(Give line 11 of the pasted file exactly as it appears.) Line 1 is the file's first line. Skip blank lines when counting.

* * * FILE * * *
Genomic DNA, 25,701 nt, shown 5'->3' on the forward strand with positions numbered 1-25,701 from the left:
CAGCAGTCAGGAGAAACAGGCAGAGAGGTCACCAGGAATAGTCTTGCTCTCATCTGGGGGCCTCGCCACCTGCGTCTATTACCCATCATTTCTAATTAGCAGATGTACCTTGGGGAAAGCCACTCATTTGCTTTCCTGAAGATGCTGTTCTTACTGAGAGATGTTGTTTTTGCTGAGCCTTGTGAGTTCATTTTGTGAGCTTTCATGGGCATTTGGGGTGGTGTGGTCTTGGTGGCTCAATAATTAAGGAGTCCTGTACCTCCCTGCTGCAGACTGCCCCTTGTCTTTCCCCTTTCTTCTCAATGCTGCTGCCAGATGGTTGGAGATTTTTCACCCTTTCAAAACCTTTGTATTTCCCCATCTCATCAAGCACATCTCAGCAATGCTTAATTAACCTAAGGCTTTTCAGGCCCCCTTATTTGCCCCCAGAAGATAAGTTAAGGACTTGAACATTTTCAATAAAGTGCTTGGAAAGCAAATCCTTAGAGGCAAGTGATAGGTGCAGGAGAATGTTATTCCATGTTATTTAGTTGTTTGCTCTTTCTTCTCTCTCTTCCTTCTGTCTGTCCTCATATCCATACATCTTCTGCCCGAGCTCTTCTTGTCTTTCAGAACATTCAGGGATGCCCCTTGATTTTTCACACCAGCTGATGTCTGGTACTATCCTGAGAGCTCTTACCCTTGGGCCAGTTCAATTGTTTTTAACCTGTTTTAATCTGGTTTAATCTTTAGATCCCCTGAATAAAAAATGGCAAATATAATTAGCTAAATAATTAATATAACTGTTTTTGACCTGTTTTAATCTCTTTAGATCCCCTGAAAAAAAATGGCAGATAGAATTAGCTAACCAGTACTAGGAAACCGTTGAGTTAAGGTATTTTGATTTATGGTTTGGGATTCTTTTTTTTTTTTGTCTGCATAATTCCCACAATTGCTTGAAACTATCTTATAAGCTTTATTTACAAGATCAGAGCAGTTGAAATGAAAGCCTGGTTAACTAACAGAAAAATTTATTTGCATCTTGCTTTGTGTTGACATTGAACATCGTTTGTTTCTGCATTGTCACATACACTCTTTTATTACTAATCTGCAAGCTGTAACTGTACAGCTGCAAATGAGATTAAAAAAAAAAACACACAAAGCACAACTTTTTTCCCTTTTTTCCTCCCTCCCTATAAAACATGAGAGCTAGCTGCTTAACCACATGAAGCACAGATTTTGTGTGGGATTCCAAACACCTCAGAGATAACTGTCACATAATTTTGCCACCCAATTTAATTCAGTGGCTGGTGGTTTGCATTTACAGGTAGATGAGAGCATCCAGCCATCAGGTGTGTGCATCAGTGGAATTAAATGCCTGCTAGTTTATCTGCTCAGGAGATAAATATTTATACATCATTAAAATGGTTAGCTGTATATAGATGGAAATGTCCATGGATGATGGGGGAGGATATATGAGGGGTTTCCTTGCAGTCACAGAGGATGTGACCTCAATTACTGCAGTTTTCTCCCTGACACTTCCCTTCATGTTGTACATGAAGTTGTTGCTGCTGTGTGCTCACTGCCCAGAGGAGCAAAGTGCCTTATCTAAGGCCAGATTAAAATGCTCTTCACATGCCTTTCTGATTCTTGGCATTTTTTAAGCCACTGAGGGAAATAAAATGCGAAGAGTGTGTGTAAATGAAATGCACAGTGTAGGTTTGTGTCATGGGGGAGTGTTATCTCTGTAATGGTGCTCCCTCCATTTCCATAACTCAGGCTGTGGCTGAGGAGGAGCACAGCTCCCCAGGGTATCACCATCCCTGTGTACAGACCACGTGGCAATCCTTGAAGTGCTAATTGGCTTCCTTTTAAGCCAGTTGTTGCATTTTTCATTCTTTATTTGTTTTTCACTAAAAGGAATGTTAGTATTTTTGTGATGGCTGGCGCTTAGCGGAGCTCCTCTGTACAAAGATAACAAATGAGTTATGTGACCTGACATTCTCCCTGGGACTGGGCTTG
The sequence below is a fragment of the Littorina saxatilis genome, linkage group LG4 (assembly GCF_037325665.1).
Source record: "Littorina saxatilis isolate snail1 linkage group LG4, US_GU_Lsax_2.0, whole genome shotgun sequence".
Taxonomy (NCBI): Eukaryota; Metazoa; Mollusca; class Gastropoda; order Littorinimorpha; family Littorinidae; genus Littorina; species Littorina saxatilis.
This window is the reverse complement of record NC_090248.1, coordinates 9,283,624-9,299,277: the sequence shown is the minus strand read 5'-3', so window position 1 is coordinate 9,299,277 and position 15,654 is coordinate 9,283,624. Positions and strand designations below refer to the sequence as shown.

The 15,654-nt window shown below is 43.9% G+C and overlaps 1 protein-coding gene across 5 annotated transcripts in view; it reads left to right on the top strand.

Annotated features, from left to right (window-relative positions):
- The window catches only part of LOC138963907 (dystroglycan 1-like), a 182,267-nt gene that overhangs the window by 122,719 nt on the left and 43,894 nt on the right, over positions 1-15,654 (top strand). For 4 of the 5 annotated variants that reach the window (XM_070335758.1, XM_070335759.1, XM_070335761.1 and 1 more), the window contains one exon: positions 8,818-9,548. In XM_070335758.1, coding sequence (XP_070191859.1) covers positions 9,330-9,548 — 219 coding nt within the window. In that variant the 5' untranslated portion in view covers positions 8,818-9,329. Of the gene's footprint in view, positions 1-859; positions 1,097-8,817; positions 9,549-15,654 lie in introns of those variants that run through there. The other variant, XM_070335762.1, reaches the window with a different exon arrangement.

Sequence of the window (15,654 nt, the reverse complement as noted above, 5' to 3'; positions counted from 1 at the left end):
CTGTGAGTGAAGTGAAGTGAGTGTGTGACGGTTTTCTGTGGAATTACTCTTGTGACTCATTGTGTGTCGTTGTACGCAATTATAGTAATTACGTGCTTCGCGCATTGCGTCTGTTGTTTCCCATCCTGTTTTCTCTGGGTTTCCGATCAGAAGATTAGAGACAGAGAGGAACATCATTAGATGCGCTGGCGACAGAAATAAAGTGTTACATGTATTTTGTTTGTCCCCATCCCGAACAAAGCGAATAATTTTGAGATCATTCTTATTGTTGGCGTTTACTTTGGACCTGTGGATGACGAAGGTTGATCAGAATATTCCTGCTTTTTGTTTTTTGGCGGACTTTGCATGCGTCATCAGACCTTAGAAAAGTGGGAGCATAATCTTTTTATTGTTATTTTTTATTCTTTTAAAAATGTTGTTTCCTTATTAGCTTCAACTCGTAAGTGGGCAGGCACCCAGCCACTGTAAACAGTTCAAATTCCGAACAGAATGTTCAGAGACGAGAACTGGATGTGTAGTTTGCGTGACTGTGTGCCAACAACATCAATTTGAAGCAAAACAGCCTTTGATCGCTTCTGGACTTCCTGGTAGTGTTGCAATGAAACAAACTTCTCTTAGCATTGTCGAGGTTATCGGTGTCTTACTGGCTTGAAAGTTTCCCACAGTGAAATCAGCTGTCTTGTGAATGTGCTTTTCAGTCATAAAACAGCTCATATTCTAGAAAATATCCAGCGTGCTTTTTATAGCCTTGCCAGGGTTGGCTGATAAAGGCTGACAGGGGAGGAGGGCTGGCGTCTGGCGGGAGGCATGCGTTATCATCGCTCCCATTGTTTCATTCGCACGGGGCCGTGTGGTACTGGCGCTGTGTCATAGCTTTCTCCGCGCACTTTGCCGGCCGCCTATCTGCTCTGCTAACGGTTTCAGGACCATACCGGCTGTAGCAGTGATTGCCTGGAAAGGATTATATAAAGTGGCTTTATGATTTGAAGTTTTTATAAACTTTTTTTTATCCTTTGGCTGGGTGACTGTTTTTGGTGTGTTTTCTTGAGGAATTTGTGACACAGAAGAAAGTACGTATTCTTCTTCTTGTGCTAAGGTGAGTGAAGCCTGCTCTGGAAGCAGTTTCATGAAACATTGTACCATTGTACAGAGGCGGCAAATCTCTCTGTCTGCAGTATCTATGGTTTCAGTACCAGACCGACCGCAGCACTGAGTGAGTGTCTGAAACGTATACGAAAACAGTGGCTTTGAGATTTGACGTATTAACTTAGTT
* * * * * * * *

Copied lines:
CTGTGAGTGAAGTGAAGTGAGTGTGTGACGGTTTTCTGTGGAATTACTCTTGTGACTCATTGTGTGTCGTTGTACGCAATTATAGTAATTACGTGCTTCGCGCATTGCGTCTGTTGTTTCCCATCCTGTTTTCTCTGGGTTTCCGATCAGAAGATTAGAGACAGAGAGGAACATCATTAGATGCGCTGGCGACAGAAATAAAGTGTTACATGTATTTTGTTTGTCCCCATCCCGAACAAAGCGAATAATTTTGAGATCATTCTTATTGTTGGCGTTTACTTTGGACCTGTGGATGACGAAGGTTGATCAGAATATTCCTGCTTTTTGTTTTTTGGCGGACTTTGCATGCGTCATCAGACCTTAGAAAAGTGGGAGCATAATCTTTTTATTGTTATTTTTTATTCTTTTAAAAATGTTGTTTCCTTATTAGCTTCAACTCGTAAGTGGGCAGGCACCCAGCCACTGTAAACAGTTCAAATTCCGAACAGAATGTTCAGAGACGAGAACTGGATGTGTAGTTTGCGTGACTGTGTGCCAACAACATCAATTTGAAGCAAAACAGCCTTTGATCGCTTCTGGACTTCCTGGTAGTGTTGCAATGAAACAAACTTCTCTTAGCATTGTCGAGGTTATCGGTGTCTTACTGGCTTGAAAGTTTCCCACAGTGAAATCAGCTGTCTTGTGAATGTGCTTTTCAGTCATAAAACAGCTCATATTCTAGAAAATATCCAGCGTGCTTTTTATAGCCTTGCCAGGGTTGGCTGATAAAGGCTGACAGGGGAGGAGGGCTGGCGTCTGGCGGGAGGCATGCGTTATCATCGCTCCCATTGTTTCATTCGCACGGGGCCGTGTGGTACTGGCGCTGTGTCATAGCTTTCTCCGCGCACTTTGCCGGCCGCCTATCTGCTCTGCTAACGGTTTCAGGACCATACCGGCTGTAGCAGTGATTGCCTGGAAAGGATTATATAAAGTGGCTTTATGATTTGAAGTTTTTATAAACTTTTTTTTATCCTTTGGCTGGGTGACTGTTTTTGGTGTGTTTTCTTGAGGAATTTGTGACACAGAAGAAAGTACGTATTCTTCTTCTTGTGCTAAGGTGAGTGAAGCCTGCTCTGGAAGCAGTTTCATGAAACATTGTACCATTGTACAGAGGCGGCAAATCTCTCTGTCTGCAGTATCTATGGTTTCAGTACCAGACCGACCGCAGCACTGAGTGAGTGTCTGAAACGTATACGAAAACAGTGGCTTTGAGATTTGACGTATTAACTTAGTT